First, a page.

Glenburn is approximately 1.5 hours drive north east of Melbourne in the rolling foothills of the Yarra Valley. The site is 20ha of re-invigorated farmland with a national forest abutting the north boundary. The house is located at the top of a hill and enjoys panoramic views of quintessentially Australian landscape. It is partially embedded into the hilltop as a means of protecting the occupants from the prevailing weather and buffering the west side of the building from extreme heat in summer. Our clients are committed to environmentally sustainable design and the building skin which is an identifiable part of our work includes solar collectors for power and hot water. Other elements such as double glazing, rainwater harvesting and digital power management make this apparently simple house a sophisticated device for passive environmental management. The plan extends our research into the notion of ‘abstract verandah’ to include a barcode motif in the plan. A series of discrete spaces, organised in a way to suit the client’s particular requirements, results in a coded arrangement that is unique to them – a tectonic thumbprint for living.

Energy Sufficient Design

Wind power - Wind generator; future provision for generating power to be stored in battery bank.

Solar power - Photovoltaic (PV) roof mounted solar collectors integrated into the outer skin. PV connected to supply grid contributing power back to the supply company and battery bank. House has 20 KVa street supply.

Solar hot water - Roof mounted solar hot water system forms the primary source of heating for the hybrid solar /gas system.

Glazing - Argon filled Low E coated double glazing in thermally split window mullions.

Berm wall insulation – The building is partially embedded along its east and west sides. This provides protection from prevailing south westerly winds and improves the thermal performance of the building by enhancing the wall and slab insulation.

Recycled timber - A durable Australian native hardwood (Tallow wood) has been harvested from a warehouse building in Sydney and machined for use as floorboards and decking.

Rainwater harvesting - Stormwater run off connects to a100,000 litre in ground concrete stormwater tank for reticulation to cold water fixtures. There is no mains water connection to the site and the building relies entirely on harvested rainwater.

Sewerage treatment system – Wastewater (grey water) and sewerage drain to an in ground treatment system where run off utilised for irrigation purposes.

Insulation – Entire building envelope insulated with high density polystyrene insulation.

Outer shade skin – Fully operable mild steel sun screens for passive solar ingress in winter and shade in summer

Ventilation – Cross ventilation through out building.

Hydronic in slab heating/cooling – Utilising harvested rainwater, thermostat sensors in slab to increase efficiency and minimise usage of power and exploiting the thermal capacity of the slab so that cold water is run through the pipes in summer for radiant cooling. Automated with digital interface.

BMS – A digital control system that enables power and lighting to be operated remotely. In house energy consumption management to minimize drain on batteries. Remote master switching to enable house to be ‘shut down’ when not in use for long periods to minimize standby power usage.

Sean Godsell

Peninsula House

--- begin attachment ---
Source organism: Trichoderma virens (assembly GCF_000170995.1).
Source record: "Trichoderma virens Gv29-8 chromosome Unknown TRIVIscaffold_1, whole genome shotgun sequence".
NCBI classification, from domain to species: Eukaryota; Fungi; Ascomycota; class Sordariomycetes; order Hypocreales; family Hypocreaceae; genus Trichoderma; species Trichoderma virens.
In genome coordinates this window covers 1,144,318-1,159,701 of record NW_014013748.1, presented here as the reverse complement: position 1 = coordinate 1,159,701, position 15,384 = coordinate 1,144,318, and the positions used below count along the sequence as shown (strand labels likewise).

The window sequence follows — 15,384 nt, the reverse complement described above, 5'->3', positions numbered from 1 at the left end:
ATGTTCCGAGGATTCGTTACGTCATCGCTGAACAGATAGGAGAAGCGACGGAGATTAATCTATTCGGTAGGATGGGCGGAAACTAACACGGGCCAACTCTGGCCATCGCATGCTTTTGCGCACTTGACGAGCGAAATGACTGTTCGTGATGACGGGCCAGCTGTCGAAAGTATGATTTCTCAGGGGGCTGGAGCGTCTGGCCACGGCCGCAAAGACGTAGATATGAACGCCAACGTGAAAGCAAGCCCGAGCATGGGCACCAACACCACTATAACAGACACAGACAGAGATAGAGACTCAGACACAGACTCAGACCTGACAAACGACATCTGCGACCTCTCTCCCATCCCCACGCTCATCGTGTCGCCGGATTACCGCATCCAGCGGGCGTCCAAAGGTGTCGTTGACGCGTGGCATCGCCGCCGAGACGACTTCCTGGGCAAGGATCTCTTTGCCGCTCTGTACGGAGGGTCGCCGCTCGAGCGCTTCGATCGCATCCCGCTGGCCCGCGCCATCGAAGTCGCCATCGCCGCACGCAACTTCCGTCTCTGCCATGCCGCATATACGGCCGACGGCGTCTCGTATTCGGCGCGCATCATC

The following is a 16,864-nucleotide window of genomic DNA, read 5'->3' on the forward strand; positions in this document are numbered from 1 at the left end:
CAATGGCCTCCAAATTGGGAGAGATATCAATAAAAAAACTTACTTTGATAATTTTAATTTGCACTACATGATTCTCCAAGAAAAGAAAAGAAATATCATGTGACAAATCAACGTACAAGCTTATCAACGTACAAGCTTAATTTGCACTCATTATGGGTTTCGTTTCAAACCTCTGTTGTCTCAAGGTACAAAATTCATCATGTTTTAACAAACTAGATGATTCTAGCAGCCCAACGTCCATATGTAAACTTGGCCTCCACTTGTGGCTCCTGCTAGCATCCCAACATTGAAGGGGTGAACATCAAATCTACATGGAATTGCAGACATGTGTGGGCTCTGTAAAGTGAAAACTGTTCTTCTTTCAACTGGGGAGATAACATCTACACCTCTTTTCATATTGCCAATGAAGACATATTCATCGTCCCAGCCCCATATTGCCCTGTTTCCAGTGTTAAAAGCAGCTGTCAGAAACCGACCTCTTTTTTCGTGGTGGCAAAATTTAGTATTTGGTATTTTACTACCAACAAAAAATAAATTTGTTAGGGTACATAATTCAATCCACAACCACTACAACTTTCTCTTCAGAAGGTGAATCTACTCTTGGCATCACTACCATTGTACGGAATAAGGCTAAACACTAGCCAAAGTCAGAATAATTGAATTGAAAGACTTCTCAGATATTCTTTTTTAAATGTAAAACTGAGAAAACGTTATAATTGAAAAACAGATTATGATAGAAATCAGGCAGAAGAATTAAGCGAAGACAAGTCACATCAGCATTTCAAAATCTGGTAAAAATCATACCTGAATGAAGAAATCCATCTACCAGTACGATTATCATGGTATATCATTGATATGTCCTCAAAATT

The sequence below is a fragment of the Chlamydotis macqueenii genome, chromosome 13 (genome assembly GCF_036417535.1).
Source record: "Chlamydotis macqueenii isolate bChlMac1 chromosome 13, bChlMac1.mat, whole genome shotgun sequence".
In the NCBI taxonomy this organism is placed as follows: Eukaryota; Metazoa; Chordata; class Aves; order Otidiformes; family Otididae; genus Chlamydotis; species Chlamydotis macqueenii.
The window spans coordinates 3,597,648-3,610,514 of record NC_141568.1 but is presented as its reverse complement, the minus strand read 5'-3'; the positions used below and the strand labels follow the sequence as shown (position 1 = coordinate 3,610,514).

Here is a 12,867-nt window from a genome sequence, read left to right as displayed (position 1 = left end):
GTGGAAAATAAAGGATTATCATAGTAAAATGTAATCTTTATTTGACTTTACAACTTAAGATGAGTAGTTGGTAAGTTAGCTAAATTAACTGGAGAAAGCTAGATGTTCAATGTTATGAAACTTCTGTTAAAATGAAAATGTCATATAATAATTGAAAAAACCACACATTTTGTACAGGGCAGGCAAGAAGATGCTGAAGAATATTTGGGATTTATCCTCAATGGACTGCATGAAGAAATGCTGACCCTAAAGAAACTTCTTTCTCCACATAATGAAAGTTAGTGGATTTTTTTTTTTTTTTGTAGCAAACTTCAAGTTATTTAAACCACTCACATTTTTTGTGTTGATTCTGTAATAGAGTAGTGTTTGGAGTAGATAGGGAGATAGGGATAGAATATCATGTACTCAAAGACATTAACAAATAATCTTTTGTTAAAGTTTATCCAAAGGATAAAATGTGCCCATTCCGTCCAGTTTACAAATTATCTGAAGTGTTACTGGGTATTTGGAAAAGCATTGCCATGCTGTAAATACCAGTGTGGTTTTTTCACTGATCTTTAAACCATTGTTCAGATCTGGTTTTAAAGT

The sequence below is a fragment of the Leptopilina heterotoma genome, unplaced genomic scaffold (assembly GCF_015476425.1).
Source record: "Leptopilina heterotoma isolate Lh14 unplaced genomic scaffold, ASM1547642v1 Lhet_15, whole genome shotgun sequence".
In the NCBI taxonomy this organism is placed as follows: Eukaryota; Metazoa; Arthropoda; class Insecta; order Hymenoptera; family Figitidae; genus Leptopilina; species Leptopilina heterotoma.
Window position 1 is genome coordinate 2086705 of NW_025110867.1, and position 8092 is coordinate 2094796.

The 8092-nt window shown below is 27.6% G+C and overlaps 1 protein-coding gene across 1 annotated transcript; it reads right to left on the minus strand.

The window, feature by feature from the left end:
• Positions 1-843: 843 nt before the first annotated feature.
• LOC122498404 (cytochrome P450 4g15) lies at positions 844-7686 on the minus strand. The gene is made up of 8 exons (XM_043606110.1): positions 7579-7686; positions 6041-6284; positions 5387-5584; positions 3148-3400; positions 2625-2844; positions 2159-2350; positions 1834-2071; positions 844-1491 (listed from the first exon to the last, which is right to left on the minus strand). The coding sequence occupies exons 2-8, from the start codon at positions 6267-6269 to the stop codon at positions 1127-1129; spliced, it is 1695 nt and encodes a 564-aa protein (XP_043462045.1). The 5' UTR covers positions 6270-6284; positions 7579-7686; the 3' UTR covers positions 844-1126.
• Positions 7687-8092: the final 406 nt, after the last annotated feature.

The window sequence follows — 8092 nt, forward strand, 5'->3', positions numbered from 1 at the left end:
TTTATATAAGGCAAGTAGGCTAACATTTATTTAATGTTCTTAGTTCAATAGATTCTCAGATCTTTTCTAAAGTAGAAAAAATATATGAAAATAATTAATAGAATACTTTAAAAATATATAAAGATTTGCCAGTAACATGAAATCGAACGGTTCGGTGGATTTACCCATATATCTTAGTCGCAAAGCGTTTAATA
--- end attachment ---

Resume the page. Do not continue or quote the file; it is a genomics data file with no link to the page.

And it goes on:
A 30 m x 7.2 m oxidized steel portal structure has been embedded into the side of a sand dune. This structure forms the ‘exoskeleton’ of the house upon which the weather controlling outer skin - operable timber shutters, glass roof and walls are all mounted. The simple programme of the house - a living/eating room, library and sleeping room forms the ‘endoskeleton’ of the building. The sleeping room is an inner room accessed by a private stair. These notions of inner room (moya) and enclosed verandah (hisashi) were explored in an earlier work, where the idea of fluid (aisle) space formed the basis of the design for that building. Whereas in the Carter/Tucker house the three primary spaces were treated equally in dimension and volume, in this house the three primary spaces are different in dimension, volume and quality of light - the living room is very light, the bedroom is moderately light and the library is dark by comparison. The verandah has become further abstracted in this work to become the protective outer layer of the building. There is no distinction in that sense between the function of the roof and the function of the walls. The house itself is the nurturing inner room, protected from the elements by a coarse outer hide. The interplay of the occupant between these two elements activates the simple form of the building (by the opening and closing of the façade) and transforms it into an organic domain. This effect is further accentuated by the emptying and filling of the building with light, filtered through the timber screens, which maps the course of the day and the time of the year in the shape and extent of the shadows cast by the screens.
This is a further investigation into the similarities between the enclosed verandah of the traditional Japanese house and the ‘sun room ‘ of the Australian house. My interest lies in the iconic nature of these elements to both cultures - Asian and European - and the common architectural ground which they afford to the region.

Sean Godsell

St. Andrews Beach House

St. Andrew’s Beach on Victoria’s Mornington Peninsula is unusual in that it is one of the few locations in Australia where construction is permitted right on the foreshore. Normally the coastline is protected as government owned land however in St Andrew’s there are buildings sited on the beach which face the Southern Ocean.
Our site is elevated and exposed to magnificent ocean views and in winter, gale force winds.
The house has a protective outer skin made from oxidized steel industrial floor grating which hinge open to form brise soleil shutters. The building is raised on columns with parking and storage underneath.
The programme called for a simple three bedroom family house. The plan has two discrete elements – a communal kitchen/meals/living space and a bedroom block. Each element is connected via a promenade deck. To move from element to element and from room to room one has to go outside and then inside thereby being exposed to the heat of summer and the extremes of winter. This strategy was requested by the client as a way of using the weekend house to re-humanise oneself after a week of office work. It serves to de-sanitise the controlled 22 degree Celsius built environment to which we have all grown accustomed and to remind the occupants of their own frailty.
This building forms part of our on-going research into the evolution of an Australian architecture in the Asian region. Fragments of the outback homestead – the sunroom, the breezeway, the sleep-out are re-organised into an abstract verandah which shelters and protects the occupants while enhancing the fluidity of the spaces and their loosely defined nature. ‘Inside’ and ‘outside’ are deliberately ambiguous. The external environment is filtered through a series of layers so that harsh extremes are tempered and the occupants are held and nurtured by the building.

Sean Godsell